Microspheres, microlenses and microfibers can now be produced by irradiating a fluid jet with ultraviolet light. The result is that locally, a polymer of a desired shape is formed. This process, called in-air photopolymerization, enables manufacturing of a wide range of bio-inspired microparticles. The technique is faster than existing techniques and delivers particles of very constant quality. Researchers at the University of Twente present their work in Advanced Materials of 4 December.
Bio-inspired materials are in high demand, including microparticles that stimulate blood circulation or improve vaccine delivery, patches with microneedles that painlessly inject microfibers attaching themselves to your body, and microlenses mimicking insect eyes. These require well-defined building blocks that can be assembled in vast quantities. Still, existing manufacturing processes are labor intensive, too slow, difficult to tailor or result in excess size deviation. Creating the particles can be done using lab-on-a-chip technology, which is accurate but slow, or using chemical etching techniques requiring several processing steps. In their study, the researchers show that it is possible to produce the desired particles from an ongoing liquid stream at up to 4000 particles per second.
UV irradiation ‘on the flow’
At first sight, it looks like inkjet printing: A liquid jet comes out of a nozzle and the continuous flow breaks up in droplets. In this case, however, the researchers irradiate the fluid with ultraviolet light. At the site of irradiation, the liquid forms a polymer and solidifies.
Jieke Jiang, first author of the paper, says, “What material we create is determined by the location. If we illuminate the liquid jet of polyethylene glycol diacrylate while it is still continuous, we can create fibers. If the jet breaks up in droplets, we can make microspheres. Using pulsed light, we can create fibers of a length that is very well determined. Apart from that, we are able to play with the chemistry. By adding polyurethane, for example, we can make stronger fibers. We are able to control all of these properties in a very precise way.”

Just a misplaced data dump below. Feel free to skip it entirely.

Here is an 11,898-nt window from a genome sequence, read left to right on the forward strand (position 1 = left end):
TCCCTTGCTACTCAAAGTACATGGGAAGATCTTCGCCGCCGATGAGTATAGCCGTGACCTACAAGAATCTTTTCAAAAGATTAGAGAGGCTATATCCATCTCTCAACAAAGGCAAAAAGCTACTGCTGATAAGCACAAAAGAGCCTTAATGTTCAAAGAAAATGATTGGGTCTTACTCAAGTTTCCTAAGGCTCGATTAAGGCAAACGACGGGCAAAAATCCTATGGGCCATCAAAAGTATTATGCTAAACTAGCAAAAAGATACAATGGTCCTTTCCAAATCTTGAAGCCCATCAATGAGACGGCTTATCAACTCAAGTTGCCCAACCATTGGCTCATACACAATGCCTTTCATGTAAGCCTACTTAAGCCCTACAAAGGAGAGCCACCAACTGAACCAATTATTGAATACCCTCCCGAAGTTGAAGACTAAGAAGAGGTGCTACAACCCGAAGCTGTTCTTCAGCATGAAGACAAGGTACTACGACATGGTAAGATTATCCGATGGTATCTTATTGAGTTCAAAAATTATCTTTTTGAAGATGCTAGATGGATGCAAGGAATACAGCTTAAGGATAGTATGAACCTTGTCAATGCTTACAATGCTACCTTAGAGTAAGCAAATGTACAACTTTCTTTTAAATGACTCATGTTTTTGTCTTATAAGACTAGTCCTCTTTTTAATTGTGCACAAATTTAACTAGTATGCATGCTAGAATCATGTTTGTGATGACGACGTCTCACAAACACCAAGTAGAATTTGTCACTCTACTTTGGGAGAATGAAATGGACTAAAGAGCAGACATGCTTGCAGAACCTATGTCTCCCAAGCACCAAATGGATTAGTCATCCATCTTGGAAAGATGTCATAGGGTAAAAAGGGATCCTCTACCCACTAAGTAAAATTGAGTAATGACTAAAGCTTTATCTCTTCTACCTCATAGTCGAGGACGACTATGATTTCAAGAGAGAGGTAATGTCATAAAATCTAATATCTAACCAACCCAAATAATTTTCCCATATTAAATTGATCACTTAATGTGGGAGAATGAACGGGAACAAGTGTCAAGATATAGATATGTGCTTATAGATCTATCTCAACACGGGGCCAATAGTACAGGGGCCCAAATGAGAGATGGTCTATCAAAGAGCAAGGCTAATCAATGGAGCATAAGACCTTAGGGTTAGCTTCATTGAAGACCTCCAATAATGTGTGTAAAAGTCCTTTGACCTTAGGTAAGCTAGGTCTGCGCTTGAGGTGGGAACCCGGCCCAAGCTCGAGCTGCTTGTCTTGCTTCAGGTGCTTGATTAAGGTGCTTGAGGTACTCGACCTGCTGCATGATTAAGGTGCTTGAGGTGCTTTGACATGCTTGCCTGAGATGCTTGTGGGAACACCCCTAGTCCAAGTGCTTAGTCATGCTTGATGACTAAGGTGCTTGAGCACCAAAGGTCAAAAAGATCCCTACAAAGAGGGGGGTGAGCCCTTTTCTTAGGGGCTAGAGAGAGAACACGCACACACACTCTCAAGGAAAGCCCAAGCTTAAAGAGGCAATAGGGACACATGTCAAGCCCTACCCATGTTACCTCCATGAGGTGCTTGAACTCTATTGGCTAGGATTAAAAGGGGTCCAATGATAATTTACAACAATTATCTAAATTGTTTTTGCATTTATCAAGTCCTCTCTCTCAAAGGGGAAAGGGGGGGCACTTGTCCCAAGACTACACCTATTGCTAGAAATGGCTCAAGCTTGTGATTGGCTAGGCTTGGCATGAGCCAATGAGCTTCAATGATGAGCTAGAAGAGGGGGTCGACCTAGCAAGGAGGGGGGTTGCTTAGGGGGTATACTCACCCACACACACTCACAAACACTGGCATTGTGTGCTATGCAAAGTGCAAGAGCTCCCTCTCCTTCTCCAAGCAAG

It is even possible to create hollow fibers, so-called Janus fibers: Like the Janus head, with its two faces, the process combines two materials. This is made possible by illuminating not one but two liquid jets at the same location. Using two materials, active fibers are created that can respond to stimuli. The technique is capable of creating well-defined microlenses that could enhance the energy efficiency of solar cells or improve the yield of LED displays.
Earlier on, the UT researchers presented a technique for printing gels by letting two liquid jets join. Team leader Claas Willem Visser says, “We called this in-air microfluidics, and the polymerization technique we have now developed is a new version of it. The technology led to the IamFluidics company, aiming at sustainable microparticles for pharmaceutics, life sciences and cosmetics, avoiding the use of plastics. In the longer term, we expect it will be possible to use particles for printing living tissue, for tissue engineering, for example.”
Jieke Jiang et al. Continuous High‐Throughput Fabrication of Architected Micromaterials via In‐Air Photopolymerization, Advanced Materials (2020). DOI: 10.1002/adma.202006336
University of Twente
‘Harvesting’ microparticles from a liquid jet (2020, December 4)
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